SUNDAY'S elections in Russia are another important step away from the Soviet system. Russians are voting for two new houses of parliament, and up or down on a new constitution. What the elections are a step toward, however, is unknown.
The essential themes of this election, brought by Boris Yeltsin's forceful abolition of the old Soviet parliament this fall, are economics and nationalism. How these two issues play out will determine the character of the new parliament and shape a future direction for Russia. The elections are not a move toward democracy in any Western sense. The decision is roughly between modernizing reformers who feel ``shock therapy'' is needed to revitalize the Russian economy - and ex-communists who are offering a softer economic palliative, ``therapy without the shock.'' About 95 percent of the candidates are nationalists of a kind.
The former group is typified by Mr. Yeltsin's economic reform czar Yegor Gaidar, who wants to whip the Russians into shape, privatize rapidly, and meet IMF and World Bank criteria for aid. On the other side are a host of ``go slow'' reformers using the recent winning election strategy of the former communists in Poland: ``Yes, we want reforms, but we must first take care of the people.''
Going into the elections it appears either side could win. The Gaidar camp probably offers a more honest assessment of the economic picture in Russia. It appears the ``go slow'' camp is surging, however. This is not surprising. As the former communists in Poland found out, offering voters less pain can be popular. Yet should the former communists in Russia win, the postscript to the Polish elections might be instructive: Having now entered office and looked at the books, the Polish communists are beginning to renege on their promises of generous social safety nets.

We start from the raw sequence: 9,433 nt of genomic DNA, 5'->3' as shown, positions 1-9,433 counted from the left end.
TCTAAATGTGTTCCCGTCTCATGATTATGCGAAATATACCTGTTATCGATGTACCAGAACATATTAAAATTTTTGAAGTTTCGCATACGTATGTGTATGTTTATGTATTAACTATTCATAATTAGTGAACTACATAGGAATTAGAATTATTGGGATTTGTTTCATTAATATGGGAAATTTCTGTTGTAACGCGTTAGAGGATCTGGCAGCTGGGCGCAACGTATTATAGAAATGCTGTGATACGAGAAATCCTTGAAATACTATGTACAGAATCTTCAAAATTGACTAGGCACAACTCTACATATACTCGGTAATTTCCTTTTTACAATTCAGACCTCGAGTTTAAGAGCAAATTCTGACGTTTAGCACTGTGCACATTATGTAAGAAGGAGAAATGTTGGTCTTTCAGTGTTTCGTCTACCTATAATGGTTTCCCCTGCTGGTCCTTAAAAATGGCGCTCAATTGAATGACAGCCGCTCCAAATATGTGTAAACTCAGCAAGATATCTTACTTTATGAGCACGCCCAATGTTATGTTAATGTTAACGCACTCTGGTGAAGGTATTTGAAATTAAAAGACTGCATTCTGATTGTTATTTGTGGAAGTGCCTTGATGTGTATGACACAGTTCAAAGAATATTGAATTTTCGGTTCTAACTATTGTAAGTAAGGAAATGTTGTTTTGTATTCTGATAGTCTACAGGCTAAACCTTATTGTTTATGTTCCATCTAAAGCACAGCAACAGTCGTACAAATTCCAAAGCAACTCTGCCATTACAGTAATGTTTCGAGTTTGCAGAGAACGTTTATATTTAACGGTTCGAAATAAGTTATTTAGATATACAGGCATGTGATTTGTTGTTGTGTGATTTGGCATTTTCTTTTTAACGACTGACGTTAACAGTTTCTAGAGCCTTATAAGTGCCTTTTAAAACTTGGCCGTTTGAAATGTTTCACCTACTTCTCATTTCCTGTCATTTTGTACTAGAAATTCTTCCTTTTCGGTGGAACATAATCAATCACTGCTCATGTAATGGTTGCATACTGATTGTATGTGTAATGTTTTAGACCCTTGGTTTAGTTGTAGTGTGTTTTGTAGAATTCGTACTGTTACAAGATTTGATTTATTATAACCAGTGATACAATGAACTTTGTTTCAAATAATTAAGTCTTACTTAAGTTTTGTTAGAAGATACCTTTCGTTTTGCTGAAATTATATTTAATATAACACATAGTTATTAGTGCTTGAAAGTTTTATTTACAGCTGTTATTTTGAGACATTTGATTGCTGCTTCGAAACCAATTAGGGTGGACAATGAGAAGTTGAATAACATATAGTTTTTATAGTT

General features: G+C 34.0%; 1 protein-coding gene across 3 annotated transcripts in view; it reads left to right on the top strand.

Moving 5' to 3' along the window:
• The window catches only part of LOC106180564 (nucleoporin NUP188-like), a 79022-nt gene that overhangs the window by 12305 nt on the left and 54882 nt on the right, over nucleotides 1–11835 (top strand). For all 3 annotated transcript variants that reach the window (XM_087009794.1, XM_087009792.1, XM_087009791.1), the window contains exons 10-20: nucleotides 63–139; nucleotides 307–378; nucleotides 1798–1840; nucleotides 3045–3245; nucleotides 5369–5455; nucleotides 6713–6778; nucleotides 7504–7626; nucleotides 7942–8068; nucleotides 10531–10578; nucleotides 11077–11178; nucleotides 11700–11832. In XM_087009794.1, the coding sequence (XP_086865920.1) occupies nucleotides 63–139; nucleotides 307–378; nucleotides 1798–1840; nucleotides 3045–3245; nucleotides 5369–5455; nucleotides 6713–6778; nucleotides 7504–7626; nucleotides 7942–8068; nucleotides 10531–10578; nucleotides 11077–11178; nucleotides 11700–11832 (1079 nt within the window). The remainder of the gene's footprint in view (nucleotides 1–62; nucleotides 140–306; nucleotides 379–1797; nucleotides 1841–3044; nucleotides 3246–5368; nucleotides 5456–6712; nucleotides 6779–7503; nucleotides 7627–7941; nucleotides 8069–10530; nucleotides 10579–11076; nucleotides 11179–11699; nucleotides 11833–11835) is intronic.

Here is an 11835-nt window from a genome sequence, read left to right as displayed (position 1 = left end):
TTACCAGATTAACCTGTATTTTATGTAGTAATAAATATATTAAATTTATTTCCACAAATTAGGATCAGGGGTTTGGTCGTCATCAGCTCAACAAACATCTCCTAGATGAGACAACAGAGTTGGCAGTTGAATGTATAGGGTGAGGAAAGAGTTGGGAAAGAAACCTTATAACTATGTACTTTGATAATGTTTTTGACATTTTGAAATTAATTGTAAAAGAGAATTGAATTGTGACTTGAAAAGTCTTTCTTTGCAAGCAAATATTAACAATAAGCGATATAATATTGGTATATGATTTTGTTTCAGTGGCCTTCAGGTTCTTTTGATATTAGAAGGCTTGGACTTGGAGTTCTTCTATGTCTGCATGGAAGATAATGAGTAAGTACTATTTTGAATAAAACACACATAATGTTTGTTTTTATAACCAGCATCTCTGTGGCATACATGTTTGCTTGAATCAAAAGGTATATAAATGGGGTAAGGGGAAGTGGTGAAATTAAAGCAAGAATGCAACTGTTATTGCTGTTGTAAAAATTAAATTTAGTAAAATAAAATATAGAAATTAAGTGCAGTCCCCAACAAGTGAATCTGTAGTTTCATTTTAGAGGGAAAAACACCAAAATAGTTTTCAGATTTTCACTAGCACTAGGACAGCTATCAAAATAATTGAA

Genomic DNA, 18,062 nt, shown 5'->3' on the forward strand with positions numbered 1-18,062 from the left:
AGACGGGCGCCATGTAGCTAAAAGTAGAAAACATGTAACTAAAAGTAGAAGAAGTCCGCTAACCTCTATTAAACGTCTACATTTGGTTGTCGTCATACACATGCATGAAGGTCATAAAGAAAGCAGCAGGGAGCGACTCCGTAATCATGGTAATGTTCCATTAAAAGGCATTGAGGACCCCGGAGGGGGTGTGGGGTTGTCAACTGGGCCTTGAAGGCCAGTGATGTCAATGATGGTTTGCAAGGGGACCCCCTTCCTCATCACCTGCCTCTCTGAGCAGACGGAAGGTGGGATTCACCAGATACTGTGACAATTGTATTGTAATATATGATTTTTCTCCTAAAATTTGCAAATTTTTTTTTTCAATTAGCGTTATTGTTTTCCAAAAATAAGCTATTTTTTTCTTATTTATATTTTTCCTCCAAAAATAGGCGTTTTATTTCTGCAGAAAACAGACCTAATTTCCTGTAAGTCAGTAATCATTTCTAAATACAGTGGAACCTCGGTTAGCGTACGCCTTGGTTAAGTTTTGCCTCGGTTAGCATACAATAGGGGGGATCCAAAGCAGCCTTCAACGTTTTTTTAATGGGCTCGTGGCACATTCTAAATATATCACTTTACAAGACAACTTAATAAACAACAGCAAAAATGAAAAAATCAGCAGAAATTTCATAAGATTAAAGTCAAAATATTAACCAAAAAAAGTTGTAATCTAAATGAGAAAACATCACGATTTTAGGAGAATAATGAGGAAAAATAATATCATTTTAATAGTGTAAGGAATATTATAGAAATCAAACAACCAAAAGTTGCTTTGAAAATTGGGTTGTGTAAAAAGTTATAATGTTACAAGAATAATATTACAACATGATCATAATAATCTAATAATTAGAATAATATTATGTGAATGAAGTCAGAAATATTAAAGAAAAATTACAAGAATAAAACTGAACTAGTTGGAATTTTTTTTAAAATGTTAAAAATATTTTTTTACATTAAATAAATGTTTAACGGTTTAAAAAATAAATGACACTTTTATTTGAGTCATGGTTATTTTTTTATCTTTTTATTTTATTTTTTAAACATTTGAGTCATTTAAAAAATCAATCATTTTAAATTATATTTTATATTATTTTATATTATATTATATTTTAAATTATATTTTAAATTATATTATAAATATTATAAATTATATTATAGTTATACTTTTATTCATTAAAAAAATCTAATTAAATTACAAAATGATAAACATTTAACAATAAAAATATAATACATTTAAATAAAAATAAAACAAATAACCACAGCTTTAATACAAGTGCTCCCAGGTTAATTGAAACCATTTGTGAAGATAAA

Perhaps the saddest part of the Russian elections is its increasingly nationalist flavor. Unlike the Moscow of even two years ago, there is less and less space to mention liberal values. Former ``liberals'' around Yeltsin are adjusting themselves to a harsh climate in which loud assertions of Russian unity and ethnicity become a test of a candidate's mettle. Even Foreign Minister Andrei Kozyrev is making nationalist sounds. That Yeltsin seems to be decreeing himself president for two years doesn't help.
Battle lines may soon form between assertive ``state-building'' nationalists and the masked chauvinist-extremists who are a real danger.